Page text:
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SACD Review

CSO Resound

* Jessica Rivera, soprano
Chicago Symphony Chorus
Chicago Symphony Orchestra/Bernard Haitink
CSO Resound 901908 Hybrid Multichannel SACD 77:18
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Also available on CD 901906:
Amazon - UK - Germany - Canada - France - Japan - ArkivMusic - CD Universe - JPC

This is an unusual but highly rewarding program. It's nice to see Bernard Haitink tackling something which – at least with the Poulenc – he hasn't done a dozen times already. Even in the complete Ravel ballet the conductor has a less-filled, less-good rendition on the London Philharmonic Orchestra's own label. Why artists can't simply trust their own work is beyond me; when you start duplicating repertoire on the private labels meant to showcase the orchestra, it looks like an ego trip.

Happily, there is very little wrong with the Chicago Symphony Orchestra on this occasion, and these are not works in which the ensemble has made its name. Unlike Riccardo Muti's – admittedly excellent – Verdi Requiem also on CSO Resound, you won't be scratching your head in confusion over which of the orchestra's many – admittedly excellent – versions to buy. Haitink is not a conductor who is automatically at his best live, as his personality doesn't scream excitement at the best of times. But here he is in good form, and he's aided by the terrific Chicago Symphony Chorus and soprano Jessica Rivera.

Poulenc's sacred choral music is a bizarre mix of his catholic tastes in musical styles and his renewed Catholic faith later in life. The Gloria has a grandly stated opening – magnificently rendered by the fabled Chicago brass – and a 1920s kick line Laudamus te. It's frankly the weirdest setting of the Gloria that I've heard, and takes some getting used to (especially if you have religious ties). The Chicago Symphony Orchestra seems to be having a blast in what is probably the best recorded version since Ozawa on Deutsche Grammophon. Soprano Jessica Rivera is an ideal and never heavy soloist for this work, and Haitink also seems unusually focused. Great conductor he may be, but "fun" and "jazzy" are not words that often describe his often sober musical accomplishments. The Chicago Symphony Chorus is predictably excellent, and it is especially rewarding to hear them hamming it up in such odd music.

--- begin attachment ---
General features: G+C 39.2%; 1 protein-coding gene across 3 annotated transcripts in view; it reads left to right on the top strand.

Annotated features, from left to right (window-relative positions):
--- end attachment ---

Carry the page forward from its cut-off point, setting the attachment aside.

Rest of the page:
The Ravel has been a part of Haitink's repertoire forever, since he's recorded parts of this score with seemingly every ensemble he's worked with. His Ravel was a benchmark achievement in Amsterdam, a bore in Boston, and a mixed bag in London. Perhaps the failure in Boston is most surprising given the orchestra's history, but I haven't heard anything from Haitink in Boston that I especially liked, so maybe it was just a phase. In any event, Chicago has been better at Ravel than you might think, having recorded some with Reiner and Martinon. The latter gets no attention because – let's face it – it is Jean Martinon, and Reiner gets overshadowed by Charles Munch in Boston. So Haitink has a lot to live up to, and the best part is that he actually does. Ravel doesn't at first seem an ideal fit for the conductor; he's a rather laid back and introverted interpreter who occasionally misses the sparkle and (dare I say it) sexiness of this music. Still, when given a great orchestra with a signature sound, Haitink can do wonderful things. The opening of the ballet is gorgeous, with the chorus in great shape and the Chicago winds and strings in equally terrific form. Haitink really creates a genuine sense of atmosphere while managing to keep the dead spots alive, if you will. In the "big" moments, Haitink has always done well. That remains true here, where the Chicago Symphony really demonstrates its pure power. There are other fine recordings of this work, including Levine's on the Boston Symphony Orchestra's own label, but few are given such a cogent treatment by such a powerhouse band.

Copyright © 2015, Brian Wigman